the dream every generations’ boy dreams- whether Iron Man, or an eagle,
all of us wishing to attempt the split s. On replay I consider

his skull’s declension from the slab of black wing,
& the moment’s precipice where he submits to some higher plane of physics
that to the rest of us is only dark art. Shoulders camber forward then
he dives, puncturing cirrus, then cumulous cloud, contrails twisting

at a moment past the last believable one when he cranes his head & body
in a half pitch skyward once more, a cough of flame as he cuts power,
pulls the ripcord on a ballooned parachute which lowers him
to the ground in a landing he- incredibly, survives.


Jonathan Travelstead served in the Air Force National Guard for six years as a firefighter and currently works as a full-time firefighter for the city of Murphysboro, and also as co-editor for Cobalt Review. Having finished his MFA at Southern Illinois University of Carbondale, he now works on an old dirt-bike he hopes will one day get him to the salt flats of Bolivia. He has published work in The Iowa Review, on Poetrydaily.com, and has work forthcoming in The Crab Orchard Review, among others. His first collection “How We Bury Our Dead” by Cobalt Press was released in March, 2015, and his “Conflict Tours” is forthcoming in Spring of 2017.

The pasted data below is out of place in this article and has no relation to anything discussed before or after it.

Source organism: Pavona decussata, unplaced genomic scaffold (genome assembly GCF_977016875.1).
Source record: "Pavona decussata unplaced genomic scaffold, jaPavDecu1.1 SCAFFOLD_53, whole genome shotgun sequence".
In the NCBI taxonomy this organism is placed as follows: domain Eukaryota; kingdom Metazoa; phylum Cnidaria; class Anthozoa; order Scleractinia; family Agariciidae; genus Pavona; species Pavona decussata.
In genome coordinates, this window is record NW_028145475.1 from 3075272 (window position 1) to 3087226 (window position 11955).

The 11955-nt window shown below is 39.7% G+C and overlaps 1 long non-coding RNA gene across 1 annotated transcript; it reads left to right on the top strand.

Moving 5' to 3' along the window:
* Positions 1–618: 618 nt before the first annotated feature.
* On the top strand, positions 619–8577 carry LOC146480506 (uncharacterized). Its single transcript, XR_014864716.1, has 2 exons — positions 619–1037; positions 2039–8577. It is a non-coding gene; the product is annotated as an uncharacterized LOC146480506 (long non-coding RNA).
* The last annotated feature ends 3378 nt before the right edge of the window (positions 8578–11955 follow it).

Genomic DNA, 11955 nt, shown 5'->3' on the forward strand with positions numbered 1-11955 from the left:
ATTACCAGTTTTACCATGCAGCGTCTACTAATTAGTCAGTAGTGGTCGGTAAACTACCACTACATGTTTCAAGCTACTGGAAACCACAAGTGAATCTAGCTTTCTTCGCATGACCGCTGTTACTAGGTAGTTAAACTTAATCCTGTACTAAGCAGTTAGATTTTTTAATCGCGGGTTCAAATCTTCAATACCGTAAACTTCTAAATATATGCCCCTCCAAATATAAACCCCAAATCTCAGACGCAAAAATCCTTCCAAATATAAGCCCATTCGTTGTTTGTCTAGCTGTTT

My Stepmother, Having Returned to This Earth, Becomes Hannya, by Tara McDaniel

Culling through the Winter/Spring 2010 volume of the Crab Orchard Review, published twice yearly by the Department of English, Southern Illinois University in Carbondale, I found this darkly whimsical play on Japanese imagery and knew I had found this week’s poetry pick.

According to the Contributors’ Notes at the time publication, the author of this poem – Tara McDaniel –  is a student at the Bennington Writing Seminars. Her previous work has been featured in Cimarron Review, Marginalia: The Journal of Innovative Literature and Gloom Cupboard.

My Stepmother, Having Returned
to This Earth, Becomes Hannya

When my stepmother unzips her body bags and snaps
The rubber tag from her toes, I know
She’ll creep into the kitchen and slake her immortal
Thirst with 6 bottles of beer. She’ll sucker at the glass
Greedily to get at its yeasty fizz, remembering – quite
Exactly – where they keys to my gate are. Down
Into the basement she’ll trundle, her tail
Growing long beneath her pile of dressings,
Making a hollow sound
Where her serpent-belly slaps at the stone. A likely darkness:
Black cabinet, squeaky doors, stale air, and Hannya
On a bed of velvet. A little key behind one eye.
Her claw will lift this wooden mask
To her face: slavering jaw, hard-boiled egg eyes
Cheekbones shaped like mallets,
Crescent horns rising from the wild hair
Weeping over her forehead and shoulders
Like spilled Japanese ink. She’ll put the key
Deep inside her throat, for safekeeping. Tomorrow,
When the sun rises again over my back garden,
She’ll wait out the morning till I’ve returned dozing
To cough up the key, graze her claw over my door.

Note: Hannya is a mythological Japanese character, a vengeful and jealous female demon. She is represented in traditional Noh theater by a horned mask.